Minnesota is trying to go Hollywood again

  • Article by: KRISTIN TILLOTSON , Star Tribune
  • Updated: December 24, 2012 - 8:49 AM

After a long slump in Minnesota movie production, industry boosters will push for incentive money.

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onelesscarDec. 23, 12 8:54 AM

hmmm...I'm still not sure taxes actually cause film companies to choose one location after another. I thought there are studies that show higher taxes do not influence how/where/if companies spend money.

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rvjesseDec. 23, 12 9:28 AM

Dillinger, violence, guns. And we want that filmed here?

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rkn55811Dec. 23, 1210:10 AM

How about a sequel..."Most Grumpiest Old Men"?

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lee1785Dec. 23, 1211:12 AM

To rvjesse: Yes you do! Just cause of Newtown doesn't mean we all have to jump on that bandwagon. It's a movie....entertainment, and brings in money to the state. Best Buy, Target, and 3M can't be the only ones bringing in production to MN, and that's only commercials. Concentrate more on watching the video games they play instead of films that are made for adults and you let your kids watch them. I know Public Enemies was rated R. That for a reason. IT's not for kids, unlike Xbox 360, Playstation, and whatever substitute babysitters you people are using, which have even more of an effect on our kids, because they are the character out killing on those screens. I'm just saying. I shoot both film, and guns, and never have I ever confused make believe and reality. And to RKN55811: The two main actors are dead. Kinda hard to make a legit sequel with out them...maybe a straight to video release, but have you ever really seen one of this..they are bad.

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pustule2Dec. 23, 1211:37 AM

I thought the Vikings had all our politicians and our state funds sewn up tightly in a little bag; here it turns out they have competition. I've been through Detroit very recently, and I can certainly understand Minnesota wanting to emulate that, just as they did with the stadium deal. Boards on windows is darn good insulation.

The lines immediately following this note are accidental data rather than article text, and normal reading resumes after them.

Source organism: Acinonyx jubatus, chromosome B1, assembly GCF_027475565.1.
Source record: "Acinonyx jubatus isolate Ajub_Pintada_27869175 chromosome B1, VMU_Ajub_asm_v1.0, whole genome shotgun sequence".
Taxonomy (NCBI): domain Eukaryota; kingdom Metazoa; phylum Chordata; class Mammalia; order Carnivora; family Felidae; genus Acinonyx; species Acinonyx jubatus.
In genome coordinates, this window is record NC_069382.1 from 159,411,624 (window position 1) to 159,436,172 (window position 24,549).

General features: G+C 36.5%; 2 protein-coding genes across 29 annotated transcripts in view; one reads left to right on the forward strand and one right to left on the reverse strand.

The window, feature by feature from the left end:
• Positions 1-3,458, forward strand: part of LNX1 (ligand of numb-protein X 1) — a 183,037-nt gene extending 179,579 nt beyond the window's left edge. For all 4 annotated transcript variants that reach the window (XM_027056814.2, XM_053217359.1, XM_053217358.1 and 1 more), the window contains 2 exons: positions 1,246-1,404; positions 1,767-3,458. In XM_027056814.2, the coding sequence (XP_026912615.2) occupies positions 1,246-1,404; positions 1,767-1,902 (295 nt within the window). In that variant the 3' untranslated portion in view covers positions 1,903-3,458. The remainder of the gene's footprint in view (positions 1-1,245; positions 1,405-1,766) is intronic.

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birdpeepDec. 23, 1212:42 PM

I believe "A Simple Plan" with William Thorton, William Paxton, and Bridget Fonda was also filmed in Minnesota, as was "Drop Dead Gorgeous" with Kirstie Alley, and they also were enticed by rebates and incentives.

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logician88Dec. 23, 12 2:13 PM

Clearly these productions will not come here without these incentives, and the budgeted money only gets spent if the production actually comes here. But the problem is that it is unfair to other industries. Why should film productions get tax breaks that other industries don't get to do business here? The REAL problem that needs to be fixed is that governments have to be banned from giving these kinds of incentives to compete with other governments. The net effect to the whole country is that taxpayers lose and productions get by on the cheap. It is a zero-sum game. Taxpayers should not give subsidies to non-essential industries like film production.

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mnmaggiemnDec. 23, 12 4:26 PM

Its competition thats all it is, should we be bribing the movie industry, no but the less they end up paying the more they make and I am sure we all can relate to wanting a bigger paycheck?

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sally1725Dec. 25, 12 9:12 AM

We used to have 5000 workers in Minnesota, and 11,000 film shoot days in 1995. Because the other states have been competing for these good jobs, we have lost all the revenue and jobs from our film industry. You can complain about the 25 million it would take to start attracting the industry back to Minnesota if you want to, but you are overlooking the 200 million dollars of payroll and spending that we have lost every year since incentives began. Minnesota comes across as non competitive and unfriendly to business, so they stay away. Everyone's taxes will go down if we bring new money into the state. We are very shortsighted in our state in this way.

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